8/. Pure Poetry 

Drowning Not Waving is a neat play on Stevie Smiths poem Not Waving But Drowning and one of the bands most sensitive and poignant songs – proving they are good songwriters and not just a boy-band for bell-ends.  I love the way Dick shyly dedicates this rendition to his wife, the soppy arse. And then, an out-of-tune guitar-solo effs-up a beautiful song!

Armitage Shanks: Look Out Here Comes Uncle John – single review / video premiere!9/. Turning the tables on the critics. 

In a masterstroke the band turned a terrible review in a Portsmouth newspaper into a classic piece of wordplay and and got their own back on the critic in the form of a great song. The original review by Barry Rutter is above and the song Barry Rutters Poison Darts Club Band is below.

(I invited Barry to help me review the new single…. which I thought might be a jolly jape!)

10/. The Fact that they’re Back! 

Older, wiser, slimmer…. but as brilliant as ever.  Following a heart attack and a few lifestyle changes Dick Scum has gotten the old gang back together (sort of) and I am proud to present the video debut of a brand new single… (cue press release)

The eleventh release on the Spinout Nuggets label and limited to 300 hand-numbered copies, Side A’s thumping ‘Look Out Here Comes Uncle John’ is the link between Bo Diddley and The Ramones, with Side B’s ‘Because I Care’ features the throat tearing genius of Penny Dreadful .

Uncle John is a portrait of a sort of black-sheep nutter every family seemed to have back in the 70’s; a hard-drinking bruiser of an uncle with a taste for younger women who would cause trouble at every family occasion, be it a wedding, funeral or Xmas do.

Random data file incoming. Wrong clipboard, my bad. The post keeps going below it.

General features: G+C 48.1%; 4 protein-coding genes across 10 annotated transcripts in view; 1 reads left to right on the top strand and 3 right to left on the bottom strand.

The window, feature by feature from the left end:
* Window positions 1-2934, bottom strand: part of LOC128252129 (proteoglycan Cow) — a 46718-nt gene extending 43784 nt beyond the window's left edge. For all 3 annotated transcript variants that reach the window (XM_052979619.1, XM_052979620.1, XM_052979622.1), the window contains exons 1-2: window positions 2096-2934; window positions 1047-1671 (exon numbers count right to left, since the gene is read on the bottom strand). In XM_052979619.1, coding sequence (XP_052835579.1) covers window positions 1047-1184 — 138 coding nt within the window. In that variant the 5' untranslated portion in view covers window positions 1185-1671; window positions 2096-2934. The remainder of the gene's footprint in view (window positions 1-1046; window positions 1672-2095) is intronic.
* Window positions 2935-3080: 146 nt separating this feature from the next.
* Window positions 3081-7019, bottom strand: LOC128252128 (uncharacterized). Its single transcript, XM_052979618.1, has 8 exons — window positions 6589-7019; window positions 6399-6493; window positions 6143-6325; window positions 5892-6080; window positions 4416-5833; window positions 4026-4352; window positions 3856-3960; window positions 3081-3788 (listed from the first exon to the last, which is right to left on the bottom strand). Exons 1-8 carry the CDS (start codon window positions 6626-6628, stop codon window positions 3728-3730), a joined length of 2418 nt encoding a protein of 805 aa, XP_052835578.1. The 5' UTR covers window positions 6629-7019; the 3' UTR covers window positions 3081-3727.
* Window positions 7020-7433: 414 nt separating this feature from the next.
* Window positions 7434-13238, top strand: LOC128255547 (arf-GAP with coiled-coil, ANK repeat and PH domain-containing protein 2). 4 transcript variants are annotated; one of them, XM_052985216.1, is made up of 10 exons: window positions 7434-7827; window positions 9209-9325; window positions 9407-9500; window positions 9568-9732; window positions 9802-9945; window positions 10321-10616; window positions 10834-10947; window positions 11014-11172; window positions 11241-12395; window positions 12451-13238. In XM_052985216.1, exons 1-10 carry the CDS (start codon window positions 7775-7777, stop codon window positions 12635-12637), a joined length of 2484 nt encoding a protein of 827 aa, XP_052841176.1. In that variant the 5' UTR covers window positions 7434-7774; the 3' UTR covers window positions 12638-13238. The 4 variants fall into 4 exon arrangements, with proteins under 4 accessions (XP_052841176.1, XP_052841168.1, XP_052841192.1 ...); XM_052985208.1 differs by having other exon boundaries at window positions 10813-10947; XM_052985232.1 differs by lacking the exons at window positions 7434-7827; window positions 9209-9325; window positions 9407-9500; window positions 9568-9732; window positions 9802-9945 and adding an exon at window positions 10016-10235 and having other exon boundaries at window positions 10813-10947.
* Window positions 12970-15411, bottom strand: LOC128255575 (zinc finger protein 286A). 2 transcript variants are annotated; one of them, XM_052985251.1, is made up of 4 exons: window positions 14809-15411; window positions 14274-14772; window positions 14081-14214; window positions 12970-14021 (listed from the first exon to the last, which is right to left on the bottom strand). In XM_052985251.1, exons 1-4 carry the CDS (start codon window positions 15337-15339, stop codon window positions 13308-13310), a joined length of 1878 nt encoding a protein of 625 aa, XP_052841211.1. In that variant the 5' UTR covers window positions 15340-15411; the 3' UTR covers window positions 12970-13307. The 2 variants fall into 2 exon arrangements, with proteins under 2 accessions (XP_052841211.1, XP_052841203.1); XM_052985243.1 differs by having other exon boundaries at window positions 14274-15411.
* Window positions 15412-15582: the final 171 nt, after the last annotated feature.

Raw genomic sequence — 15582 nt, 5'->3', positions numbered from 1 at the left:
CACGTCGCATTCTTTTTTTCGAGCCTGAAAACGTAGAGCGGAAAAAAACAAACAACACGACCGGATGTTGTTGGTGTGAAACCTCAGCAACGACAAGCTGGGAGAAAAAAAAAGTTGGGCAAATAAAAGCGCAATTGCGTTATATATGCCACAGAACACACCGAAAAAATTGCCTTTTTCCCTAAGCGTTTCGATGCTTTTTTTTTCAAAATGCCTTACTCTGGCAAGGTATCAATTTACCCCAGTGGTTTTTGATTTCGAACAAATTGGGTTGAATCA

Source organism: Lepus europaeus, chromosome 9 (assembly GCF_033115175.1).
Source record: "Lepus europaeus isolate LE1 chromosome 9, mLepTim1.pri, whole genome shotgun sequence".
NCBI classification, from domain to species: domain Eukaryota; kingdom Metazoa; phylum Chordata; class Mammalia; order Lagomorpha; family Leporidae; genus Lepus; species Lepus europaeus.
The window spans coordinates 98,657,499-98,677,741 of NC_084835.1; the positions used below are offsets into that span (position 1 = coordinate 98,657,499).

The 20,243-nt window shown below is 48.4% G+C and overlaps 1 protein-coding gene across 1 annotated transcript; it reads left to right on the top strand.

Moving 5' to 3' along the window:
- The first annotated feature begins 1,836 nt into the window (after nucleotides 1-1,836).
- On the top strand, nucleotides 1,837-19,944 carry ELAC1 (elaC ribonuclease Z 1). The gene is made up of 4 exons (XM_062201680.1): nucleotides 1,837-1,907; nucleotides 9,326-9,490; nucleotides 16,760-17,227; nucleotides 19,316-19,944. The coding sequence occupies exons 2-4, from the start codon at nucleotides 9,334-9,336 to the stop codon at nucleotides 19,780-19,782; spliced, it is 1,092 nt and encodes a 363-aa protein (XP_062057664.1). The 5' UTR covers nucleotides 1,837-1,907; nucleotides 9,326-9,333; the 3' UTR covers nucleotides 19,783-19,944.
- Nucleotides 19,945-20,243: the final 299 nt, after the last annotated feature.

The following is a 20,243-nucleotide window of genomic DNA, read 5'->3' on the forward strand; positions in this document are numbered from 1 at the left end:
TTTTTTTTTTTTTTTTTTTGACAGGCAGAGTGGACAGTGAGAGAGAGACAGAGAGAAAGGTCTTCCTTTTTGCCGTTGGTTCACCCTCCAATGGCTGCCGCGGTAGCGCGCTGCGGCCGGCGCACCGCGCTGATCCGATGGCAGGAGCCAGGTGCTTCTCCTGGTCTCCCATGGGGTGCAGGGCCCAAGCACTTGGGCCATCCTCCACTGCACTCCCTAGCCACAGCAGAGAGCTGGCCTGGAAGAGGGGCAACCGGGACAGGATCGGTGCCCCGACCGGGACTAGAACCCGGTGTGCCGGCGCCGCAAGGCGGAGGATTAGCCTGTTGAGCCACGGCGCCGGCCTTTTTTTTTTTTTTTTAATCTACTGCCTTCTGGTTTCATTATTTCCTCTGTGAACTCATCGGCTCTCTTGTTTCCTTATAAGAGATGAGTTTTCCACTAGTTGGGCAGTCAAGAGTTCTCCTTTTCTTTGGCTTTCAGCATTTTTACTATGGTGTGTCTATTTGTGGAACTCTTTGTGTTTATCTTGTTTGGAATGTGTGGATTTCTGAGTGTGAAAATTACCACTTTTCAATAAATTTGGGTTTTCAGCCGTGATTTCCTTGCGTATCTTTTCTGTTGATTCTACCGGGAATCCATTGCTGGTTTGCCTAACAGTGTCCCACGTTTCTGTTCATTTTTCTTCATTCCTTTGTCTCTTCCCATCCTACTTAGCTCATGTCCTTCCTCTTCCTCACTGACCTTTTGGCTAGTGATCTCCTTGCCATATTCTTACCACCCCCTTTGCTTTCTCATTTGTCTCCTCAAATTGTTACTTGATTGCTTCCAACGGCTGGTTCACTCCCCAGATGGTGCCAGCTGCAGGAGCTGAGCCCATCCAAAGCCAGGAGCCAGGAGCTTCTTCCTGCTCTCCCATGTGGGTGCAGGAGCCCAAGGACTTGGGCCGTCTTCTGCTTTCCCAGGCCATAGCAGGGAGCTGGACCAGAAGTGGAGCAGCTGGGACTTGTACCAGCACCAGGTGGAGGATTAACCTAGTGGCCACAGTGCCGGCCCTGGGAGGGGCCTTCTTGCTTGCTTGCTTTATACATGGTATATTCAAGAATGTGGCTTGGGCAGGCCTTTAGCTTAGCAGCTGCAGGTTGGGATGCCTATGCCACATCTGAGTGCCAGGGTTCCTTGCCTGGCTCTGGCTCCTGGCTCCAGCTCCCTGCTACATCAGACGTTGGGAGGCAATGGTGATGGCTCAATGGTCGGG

I asked Dick if he was a real person or, as I assumed, a composite fictional character based on various stories of mad uncles from the Seventies?

“He’s real and that ain’t the bleedin’ half of it. My dad’s older brother”

The B-side – featuring one Penny Dreadful on vocals is even better.  A sort of Stepping Stone played by the Troggs with a tale of a bad-girl who ‘tells you all these lies because she cares’.

I asked the journalist legend the Shanks immortalised in song what he thought of the single.  Barry Rutter said…I love it! They’ve clearly been practising over the past 25 years…

I told him I wanted him to slag it off – would be good publicity and they might even write another song about him.   OK mate…. put Barry Rutter still thinks they’re shit!

They’re not of course, Armitage Shanks are living legends: outside of everything, stubbornly independent, stuck-in-the-past, taking the piss, but one of the most fun and inspirational punk-rock garage bands England has ever produced.

Buy From Here and be quick before they all go!

All words by Ged Babey

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Ged Babey is 56. from Southampton, has written since 1985 for Sound Info, Due South, various fanzines and websites, contributed to Record Collector magazine and was sole author of 'Punk Throwback' fanzine -the name of which was taken from an insult hurled at him by the singer with a young band he managed for a while. Ged believes that all good music and art has a connection with punk rock.